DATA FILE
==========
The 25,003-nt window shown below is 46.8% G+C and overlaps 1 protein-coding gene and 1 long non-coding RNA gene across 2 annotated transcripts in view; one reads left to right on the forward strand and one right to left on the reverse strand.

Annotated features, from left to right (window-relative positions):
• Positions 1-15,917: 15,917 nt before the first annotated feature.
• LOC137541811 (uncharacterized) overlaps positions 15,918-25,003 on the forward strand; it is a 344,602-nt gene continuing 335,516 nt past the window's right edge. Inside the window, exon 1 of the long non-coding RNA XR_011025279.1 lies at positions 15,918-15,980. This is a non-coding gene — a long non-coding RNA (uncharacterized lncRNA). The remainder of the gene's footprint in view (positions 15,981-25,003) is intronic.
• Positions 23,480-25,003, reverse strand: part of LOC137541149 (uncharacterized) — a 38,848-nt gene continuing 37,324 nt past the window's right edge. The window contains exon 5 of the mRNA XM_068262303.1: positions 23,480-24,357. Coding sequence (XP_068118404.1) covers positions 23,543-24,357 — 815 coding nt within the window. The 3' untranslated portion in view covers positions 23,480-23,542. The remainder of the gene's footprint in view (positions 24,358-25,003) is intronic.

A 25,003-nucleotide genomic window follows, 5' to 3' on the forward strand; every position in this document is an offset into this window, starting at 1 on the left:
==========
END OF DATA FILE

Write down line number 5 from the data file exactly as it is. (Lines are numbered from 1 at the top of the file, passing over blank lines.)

• Positions 23,480-25,003, reverse strand: part of LOC137541149 (uncharacterized) — a 38,848-nt gene continuing 37,324 nt past the window's right edge. The window contains exon 5 of the mRNA XM_068262303.1: positions 23,480-24,357. Coding sequence (XP_068118404.1) covers positions 23,543-24,357 — 815 coding nt within the window. The 3' untranslated portion in view covers positions 23,480-23,542. The remainder of the gene's footprint in view (positions 24,358-25,003) is intronic.